Toggle Recoil … toggle-like?

Another holiday break came around. It is kind of crazy the time that is flying by. I am currently in Toggle Recoil Technique class, and within the next year I will have taken the rest of the technique classes that will be the foundation of my whole future!

Toggle Recoil Technique is viewed by some as an old and outdated technique that we are only taught because of the historical significance not only to our school, but to the whole world! I have had some students from other chiropractic schools ask me if we were taught Toggle Recoil, and I would reply that it is a required class for everyone who passes through our program and graduates from Palmer. Their replies have always been almost apologetic.

From my point of view, I feel apologetic towards them because they are not being taught a technique that is rooted in the history of Chiropractic–one that is backed-up with lengthy research projects that were performed within the same clinic space where we have our first clinic experience during 7th trimester.

It is true that we are not suppose to live in the past or to hold onto events from the past as if they are everything and “it.”  However, we are to revere events of the past and, as we embrace significant moments, we are to build upon them and to improve upon them to better society as a whole.

An interesting experience for me took place in the student clinic the other day (where the B.J. Palmer Clinic was). The Clinic doctor was trying to instruct the students in some hands-on training, and he stated that the thrust should be a “toggle-like” thrust. How often do we actually go through a class or an experience in life that at the moment we feel it is a waste of time, skill, money, etc.? On the flip-side, we need to look into these experiences with more long-term-vision spectacles to see how these can benefit our lives as well as those we will help heal themselves through not only our chiropractic care that we will offer, but also the healing as we take time to hear and communicate with our patients! (And please do not take this as something I have mastered … I am yet a peon in this aspect of enJOYing life.)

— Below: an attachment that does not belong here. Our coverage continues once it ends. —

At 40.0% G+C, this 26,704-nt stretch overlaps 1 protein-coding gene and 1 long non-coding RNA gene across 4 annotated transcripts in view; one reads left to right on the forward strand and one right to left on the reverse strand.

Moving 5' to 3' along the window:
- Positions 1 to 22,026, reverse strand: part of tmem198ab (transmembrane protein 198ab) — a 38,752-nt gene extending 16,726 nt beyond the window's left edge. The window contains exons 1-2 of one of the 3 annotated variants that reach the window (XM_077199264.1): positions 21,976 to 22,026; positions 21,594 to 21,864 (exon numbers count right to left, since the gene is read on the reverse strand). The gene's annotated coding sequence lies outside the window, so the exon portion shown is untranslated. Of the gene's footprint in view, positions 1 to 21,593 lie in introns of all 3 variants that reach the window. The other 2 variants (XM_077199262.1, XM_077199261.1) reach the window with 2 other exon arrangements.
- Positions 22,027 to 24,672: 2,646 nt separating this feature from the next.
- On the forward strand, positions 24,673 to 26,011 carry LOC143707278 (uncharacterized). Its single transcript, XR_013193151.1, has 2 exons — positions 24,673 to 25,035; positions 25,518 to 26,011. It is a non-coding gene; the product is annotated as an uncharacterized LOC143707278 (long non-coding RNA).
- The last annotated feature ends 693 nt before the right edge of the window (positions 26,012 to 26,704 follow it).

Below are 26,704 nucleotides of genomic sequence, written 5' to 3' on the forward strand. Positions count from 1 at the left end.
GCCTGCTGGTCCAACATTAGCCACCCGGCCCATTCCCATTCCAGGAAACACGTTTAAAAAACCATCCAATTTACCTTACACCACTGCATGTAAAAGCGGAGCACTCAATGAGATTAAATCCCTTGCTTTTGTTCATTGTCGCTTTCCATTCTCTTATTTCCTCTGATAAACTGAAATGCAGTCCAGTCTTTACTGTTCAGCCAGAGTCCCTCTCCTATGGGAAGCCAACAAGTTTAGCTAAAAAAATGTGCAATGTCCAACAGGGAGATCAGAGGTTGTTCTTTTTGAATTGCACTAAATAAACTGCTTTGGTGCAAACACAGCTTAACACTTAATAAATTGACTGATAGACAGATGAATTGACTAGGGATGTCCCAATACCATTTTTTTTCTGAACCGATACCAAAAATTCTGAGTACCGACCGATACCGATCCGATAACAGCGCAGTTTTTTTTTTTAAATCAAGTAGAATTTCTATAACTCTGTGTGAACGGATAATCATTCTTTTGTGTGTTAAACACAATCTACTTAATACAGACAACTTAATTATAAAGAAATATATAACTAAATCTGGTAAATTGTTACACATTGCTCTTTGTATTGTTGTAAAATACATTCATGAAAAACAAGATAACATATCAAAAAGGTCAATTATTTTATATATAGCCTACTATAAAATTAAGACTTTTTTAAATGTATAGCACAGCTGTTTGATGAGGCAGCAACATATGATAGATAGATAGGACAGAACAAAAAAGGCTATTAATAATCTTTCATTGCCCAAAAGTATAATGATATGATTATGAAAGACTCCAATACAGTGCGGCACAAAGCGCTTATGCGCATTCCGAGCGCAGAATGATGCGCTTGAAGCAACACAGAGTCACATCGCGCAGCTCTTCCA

-Anton

Clinic experience: Patient physicals

My first full physical in the clinic was awful. I love my patient, because they worked through it and came back for their next appointment. This day was when I learned that my mind goes completely blank when I get nervous.

I took her pulse about four times, because every time I went to write it down, I couldn’t remember what it was. Needless to say, that was a small matter of how much I forgot in that one appointment. The patient must have been thinking “How did this girl get this far?” but I really do know the orthopedic and neurological tests and how to perform them!

After you do certain parts of the physical, you go talk to your staff doctor and then come back to do other things based on the results of the first stuff. I left the exam room red and sweating like crazy because I felt like a complete idiot. I was able to work my way through my exam and get all the information I needed to diagnose the patient.

After the patient was done and had left, the doctor asked me why I was so red and sweaty. I explained what happened, and she just smiled and said “It can only get better.” This was definitely true. Everything has gotten better. I have become more confident, and I don’t let my nervousness get to me anymore. I mentally tell myself, “You know more than the patient, and they won’t know if you mess up.”

I have become very efficient and effective at doing physical exams the more times I have to do them. Thank goodness!

– Christa Scheffler, Davenport Campus

My first clinic patient!

My first patient in the Campus Health Center was very interesting. The prior intern was still in the room, which was helpful but also more nerve-wracking. I didn’t want to do or say anything wrong, even though everyone does things a little bit differently. The patient was understanding because I went a little slower and asked the previous intern a lot of questions.

Before the appointment, I thought I understood how to use the paperwork and what needed to be filled in, but at the appointment I was lost. The previous intern showed me easier ways to do things, and I became very efficient. The adjusting portion went very well for me, though. I hoped I had redeemed myself with my patient and that she would return for her next appointment. After the appointment, we rescheduled for a few weeks later, and she left. The previous intern stuck around and helped me with all of the computer work. I learned easier ways to type the notes and make sure they were placed in the correct file. I realized how much I knew and how much I forget when I get nervous. The upper trimester students are always a great help.

By the way, my patient did return and stayed my patient for my entire stay in the Campus Health Center!

– Christa Scheffler, Davenport Campus